This is the middle part of our brain. Everythingeverythingcomes through this door first.
Think about it like a bouncer at the door at a bar. The bouncer lets everyone in that seems like they are not going to cause havoci.e. they are seen as a safe bet.
The amygdala then sends input in the right direction.
If the person is considered potentially dangerous then the amygdala sends the signal down to the reptile part of our brain to execute survival and avoidance strategies.
Can Someone With Autism Have A Normal Child
Can an adult with autism be a successful parent? The answer is absolutely yes, under the right circumstances. While a person with moderate or severe autism is unlikely to have the skills to parent a child, many people with high-functioning autism are ready, willing, and able to take on the challenges of raising kids.
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How Does Autism Affect The Brain
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Autism is a brain disorder that affects how people interact with others. It occupies a spectrum, with severe autism at one end and high-functioning autism at the other. People with severe autism usually have intellectual impairments and little spoken language. Those with high-functioning autism have average or above average IQ, but struggle with more subtle aspects of communication, such as body language. As well as social difficulties, many individuals with autism show repetitive behaviors and have narrow interests.
The brains of people with autism process information differently to those of people without autism. The brain as a whole shows less coordinated activity in autism, for example. But whether individual brain regions themselves also work differently in autism is unclear. Watanabe et al. set out to answer this question by using a brain scanner to compare the resting brain activity of high-functioning people with autism to that of people without autism.
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Understanding Adhd And Autistic Burnout Within The Workplace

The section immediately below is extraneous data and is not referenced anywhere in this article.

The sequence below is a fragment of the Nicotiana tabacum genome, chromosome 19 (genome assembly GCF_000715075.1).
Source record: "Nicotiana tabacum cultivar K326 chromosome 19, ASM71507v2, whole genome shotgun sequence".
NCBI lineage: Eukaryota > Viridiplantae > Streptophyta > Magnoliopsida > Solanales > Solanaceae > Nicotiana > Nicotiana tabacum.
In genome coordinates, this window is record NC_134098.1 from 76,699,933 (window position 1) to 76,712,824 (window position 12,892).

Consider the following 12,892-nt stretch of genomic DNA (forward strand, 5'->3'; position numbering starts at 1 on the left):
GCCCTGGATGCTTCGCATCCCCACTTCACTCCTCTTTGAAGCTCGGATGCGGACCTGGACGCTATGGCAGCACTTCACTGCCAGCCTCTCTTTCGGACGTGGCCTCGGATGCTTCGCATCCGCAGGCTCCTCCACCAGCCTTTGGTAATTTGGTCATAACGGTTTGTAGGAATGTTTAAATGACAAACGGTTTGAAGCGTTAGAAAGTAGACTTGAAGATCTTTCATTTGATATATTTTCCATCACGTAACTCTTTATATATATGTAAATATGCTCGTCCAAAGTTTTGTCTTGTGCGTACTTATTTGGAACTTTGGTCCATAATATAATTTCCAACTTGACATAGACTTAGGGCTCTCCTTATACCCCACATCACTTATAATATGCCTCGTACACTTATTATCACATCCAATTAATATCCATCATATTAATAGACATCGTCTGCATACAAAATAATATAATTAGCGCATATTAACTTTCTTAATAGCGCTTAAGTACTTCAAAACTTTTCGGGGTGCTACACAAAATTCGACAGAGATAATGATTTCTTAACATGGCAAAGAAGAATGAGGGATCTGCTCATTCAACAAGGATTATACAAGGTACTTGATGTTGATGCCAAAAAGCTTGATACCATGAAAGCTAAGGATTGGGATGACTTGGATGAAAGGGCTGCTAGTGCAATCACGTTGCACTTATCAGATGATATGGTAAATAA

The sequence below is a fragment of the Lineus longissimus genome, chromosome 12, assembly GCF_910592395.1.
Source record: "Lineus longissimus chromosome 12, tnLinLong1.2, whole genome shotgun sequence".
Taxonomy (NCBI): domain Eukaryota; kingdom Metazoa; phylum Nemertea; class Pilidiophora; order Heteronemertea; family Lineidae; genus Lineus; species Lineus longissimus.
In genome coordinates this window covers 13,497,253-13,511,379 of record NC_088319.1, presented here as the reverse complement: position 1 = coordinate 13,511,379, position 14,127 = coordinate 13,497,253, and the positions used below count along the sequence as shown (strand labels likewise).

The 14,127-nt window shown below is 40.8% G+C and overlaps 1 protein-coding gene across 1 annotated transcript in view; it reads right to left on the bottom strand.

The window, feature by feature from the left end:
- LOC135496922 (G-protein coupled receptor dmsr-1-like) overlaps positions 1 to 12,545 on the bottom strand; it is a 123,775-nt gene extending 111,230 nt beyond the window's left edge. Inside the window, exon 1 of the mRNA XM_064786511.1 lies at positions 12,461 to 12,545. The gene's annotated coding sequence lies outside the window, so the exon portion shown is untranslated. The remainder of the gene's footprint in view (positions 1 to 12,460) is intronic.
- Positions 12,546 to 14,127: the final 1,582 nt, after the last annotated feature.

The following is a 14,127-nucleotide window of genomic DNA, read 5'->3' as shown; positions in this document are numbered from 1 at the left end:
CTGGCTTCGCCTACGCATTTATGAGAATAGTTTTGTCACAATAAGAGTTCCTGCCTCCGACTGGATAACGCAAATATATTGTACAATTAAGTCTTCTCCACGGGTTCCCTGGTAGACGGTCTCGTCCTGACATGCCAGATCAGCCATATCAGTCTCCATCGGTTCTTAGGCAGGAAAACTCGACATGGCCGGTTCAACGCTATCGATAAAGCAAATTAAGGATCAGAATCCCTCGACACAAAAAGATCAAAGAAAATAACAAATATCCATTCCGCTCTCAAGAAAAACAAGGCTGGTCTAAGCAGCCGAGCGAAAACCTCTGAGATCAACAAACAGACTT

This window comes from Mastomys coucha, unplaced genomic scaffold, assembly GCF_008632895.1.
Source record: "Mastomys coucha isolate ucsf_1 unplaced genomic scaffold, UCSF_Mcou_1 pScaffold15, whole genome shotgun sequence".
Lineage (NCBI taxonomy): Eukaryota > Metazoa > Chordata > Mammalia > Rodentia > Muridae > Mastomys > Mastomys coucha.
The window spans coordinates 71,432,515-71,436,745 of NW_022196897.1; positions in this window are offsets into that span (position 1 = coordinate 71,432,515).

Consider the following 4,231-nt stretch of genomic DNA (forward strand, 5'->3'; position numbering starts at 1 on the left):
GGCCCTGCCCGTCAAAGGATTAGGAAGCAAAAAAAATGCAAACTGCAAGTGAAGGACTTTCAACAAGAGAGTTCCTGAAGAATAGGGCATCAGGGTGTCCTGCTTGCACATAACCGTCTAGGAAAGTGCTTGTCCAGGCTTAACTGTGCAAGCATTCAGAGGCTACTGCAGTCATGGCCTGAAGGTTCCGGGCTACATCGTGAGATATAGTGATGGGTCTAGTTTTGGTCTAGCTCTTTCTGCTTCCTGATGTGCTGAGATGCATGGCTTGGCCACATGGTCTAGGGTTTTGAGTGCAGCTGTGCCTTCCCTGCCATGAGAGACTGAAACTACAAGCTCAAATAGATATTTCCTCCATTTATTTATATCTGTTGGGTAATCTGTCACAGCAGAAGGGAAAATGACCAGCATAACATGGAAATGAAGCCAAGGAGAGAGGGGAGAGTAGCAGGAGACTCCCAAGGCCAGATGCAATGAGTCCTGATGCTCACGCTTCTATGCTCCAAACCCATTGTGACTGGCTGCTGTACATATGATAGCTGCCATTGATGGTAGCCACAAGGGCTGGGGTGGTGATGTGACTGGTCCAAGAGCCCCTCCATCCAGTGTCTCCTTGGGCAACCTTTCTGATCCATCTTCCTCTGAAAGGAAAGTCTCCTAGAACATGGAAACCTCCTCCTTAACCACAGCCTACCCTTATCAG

The amygdala is an almond-shaped brain structure that is critical for interpreting and tagging emotionally significant things in our environment. For example, if you see a snake and feel a rush of fear, you can thank your amygdala. The amygdala has tagged snakes as something important . Similarly, if you hear a song that brings you back to a highly emotional time in your life , thats also your amygdala.
As you might imagine, the amygdala sometimes tags things as scary that we wish it didntwhich is why this brain area has been important to our understanding of anxiety disorders and fear . In autism, over-activation in the amygdala is potentially related to why these individuals find social situations unpleasant, or even aversive .
According to the IWH, it might be over-activity of both the prefrontal cortex and amygdala that explains the hyper-sensitivity of individuals on the spectrum. Interestingly, this theory could also explain the exceptional talents of some individuals on the spectrum. For example, individuals with autism may have amazing memories, be able to notice extremely small and important details, or perfect pitch .
I hope it was helpful to review and break down these two theories. Stay tuned for the next two in the next post!
Kampe, K.K.W., Frith, C.D., Dolan, R.J., Frith, U. . Reward value of attractiveness and gaze. Nature, 413, 589.
Pring, L. . Savant talent. Dev. Med. Child Neurol. 47, 500503.
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The Brains Of High Functioning Autistic Individuals Do Not Synchronize With Those Of Others